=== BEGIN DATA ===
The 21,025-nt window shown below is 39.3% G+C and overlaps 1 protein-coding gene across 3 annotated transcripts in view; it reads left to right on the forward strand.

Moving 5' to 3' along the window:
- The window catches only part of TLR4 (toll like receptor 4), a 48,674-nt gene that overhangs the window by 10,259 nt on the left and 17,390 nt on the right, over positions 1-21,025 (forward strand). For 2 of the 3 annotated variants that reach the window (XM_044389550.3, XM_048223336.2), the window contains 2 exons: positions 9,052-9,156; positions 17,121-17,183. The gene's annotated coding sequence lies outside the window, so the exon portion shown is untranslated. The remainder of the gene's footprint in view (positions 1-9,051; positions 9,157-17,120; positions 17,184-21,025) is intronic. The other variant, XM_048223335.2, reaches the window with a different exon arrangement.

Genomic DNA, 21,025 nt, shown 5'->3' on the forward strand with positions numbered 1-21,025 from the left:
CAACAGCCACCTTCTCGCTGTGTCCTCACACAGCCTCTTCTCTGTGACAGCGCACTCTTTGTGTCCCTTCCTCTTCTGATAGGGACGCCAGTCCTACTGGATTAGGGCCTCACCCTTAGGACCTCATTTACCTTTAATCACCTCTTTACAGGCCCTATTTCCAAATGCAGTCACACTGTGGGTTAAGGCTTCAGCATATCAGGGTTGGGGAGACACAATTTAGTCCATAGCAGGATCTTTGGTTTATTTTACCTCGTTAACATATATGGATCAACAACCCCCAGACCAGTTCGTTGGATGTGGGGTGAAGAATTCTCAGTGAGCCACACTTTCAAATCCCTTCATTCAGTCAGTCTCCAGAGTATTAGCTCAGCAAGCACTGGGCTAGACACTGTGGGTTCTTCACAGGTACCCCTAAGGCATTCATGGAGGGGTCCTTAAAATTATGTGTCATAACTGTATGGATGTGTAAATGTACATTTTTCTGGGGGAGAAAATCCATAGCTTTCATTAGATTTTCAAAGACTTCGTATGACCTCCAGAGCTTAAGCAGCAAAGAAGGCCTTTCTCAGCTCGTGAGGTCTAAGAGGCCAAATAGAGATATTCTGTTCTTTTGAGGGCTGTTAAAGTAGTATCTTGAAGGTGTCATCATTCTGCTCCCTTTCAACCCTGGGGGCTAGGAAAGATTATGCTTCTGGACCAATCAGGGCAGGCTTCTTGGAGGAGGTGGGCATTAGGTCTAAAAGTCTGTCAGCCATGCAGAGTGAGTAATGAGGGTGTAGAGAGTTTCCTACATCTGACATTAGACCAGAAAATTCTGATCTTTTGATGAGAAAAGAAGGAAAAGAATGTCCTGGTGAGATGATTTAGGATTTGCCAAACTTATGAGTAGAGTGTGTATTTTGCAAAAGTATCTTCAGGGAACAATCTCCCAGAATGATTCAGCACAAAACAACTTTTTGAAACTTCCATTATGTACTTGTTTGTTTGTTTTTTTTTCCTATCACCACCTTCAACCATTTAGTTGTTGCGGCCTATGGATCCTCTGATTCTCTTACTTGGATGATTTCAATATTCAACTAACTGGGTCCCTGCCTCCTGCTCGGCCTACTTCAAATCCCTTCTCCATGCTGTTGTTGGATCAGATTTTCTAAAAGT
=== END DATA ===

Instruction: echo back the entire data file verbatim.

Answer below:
The 21,025-nt window shown below is 39.3% G+C and overlaps 1 protein-coding gene across 3 annotated transcripts in view; it reads left to right on the forward strand.

Moving 5' to 3' along the window:
- The window catches only part of TLR4 (toll like receptor 4), a 48,674-nt gene that overhangs the window by 10,259 nt on the left and 17,390 nt on the right, over positions 1-21,025 (forward strand). For 2 of the 3 annotated variants that reach the window (XM_044389550.3, XM_048223336.2), the window contains 2 exons: positions 9,052-9,156; positions 17,121-17,183. The gene's annotated coding sequence lies outside the window, so the exon portion shown is untranslated. The remainder of the gene's footprint in view (positions 1-9,051; positions 9,157-17,120; positions 17,184-21,025) is intronic. The other variant, XM_048223335.2, reaches the window with a different exon arrangement.

Genomic DNA, 21,025 nt, shown 5'->3' on the forward strand with positions numbered 1-21,025 from the left:
CAACAGCCACCTTCTCGCTGTGTCCTCACACAGCCTCTTCTCTGTGACAGCGCACTCTTTGTGTCCCTTCCTCTTCTGATAGGGACGCCAGTCCTACTGGATTAGGGCCTCACCCTTAGGACCTCATTTACCTTTAATCACCTCTTTACAGGCCCTATTTCCAAATGCAGTCACACTGTGGGTTAAGGCTTCAGCATATCAGGGTTGGGGAGACACAATTTAGTCCATAGCAGGATCTTTGGTTTATTTTACCTCGTTAACATATATGGATCAACAACCCCCAGACCAGTTCGTTGGATGTGGGGTGAAGAATTCTCAGTGAGCCACACTTTCAAATCCCTTCATTCAGTCAGTCTCCAGAGTATTAGCTCAGCAAGCACTGGGCTAGACACTGTGGGTTCTTCACAGGTACCCCTAAGGCATTCATGGAGGGGTCCTTAAAATTATGTGTCATAACTGTATGGATGTGTAAATGTACATTTTTCTGGGGGAGAAAATCCATAGCTTTCATTAGATTTTCAAAGACTTCGTATGACCTCCAGAGCTTAAGCAGCAAAGAAGGCCTTTCTCAGCTCGTGAGGTCTAAGAGGCCAAATAGAGATATTCTGTTCTTTTGAGGGCTGTTAAAGTAGTATCTTGAAGGTGTCATCATTCTGCTCCCTTTCAACCCTGGGGGCTAGGAAAGATTATGCTTCTGGACCAATCAGGGCAGGCTTCTTGGAGGAGGTGGGCATTAGGTCTAAAAGTCTGTCAGCCATGCAGAGTGAGTAATGAGGGTGTAGAGAGTTTCCTACATCTGACATTAGACCAGAAAATTCTGATCTTTTGATGAGAAAAGAAGGAAAAGAATGTCCTGGTGAGATGATTTAGGATTTGCCAAACTTATGAGTAGAGTGTGTATTTTGCAAAAGTATCTTCAGGGAACAATCTCCCAGAATGATTCAGCACAAAACAACTTTTTGAAACTTCCATTATGTACTTGTTTGTTTGTTTTTTTTTCCTATCACCACCTTCAACCATTTAGTTGTTGCGGCCTATGGATCCTCTGATTCTCTTACTTGGATGATTTCAATATTCAACTAACTGGGTCCCTGCCTCCTGCTCGGCCTACTTCAAATCCCTTCTCCATGCTGTTGTTGGATCAGATTTTCTAAAAGT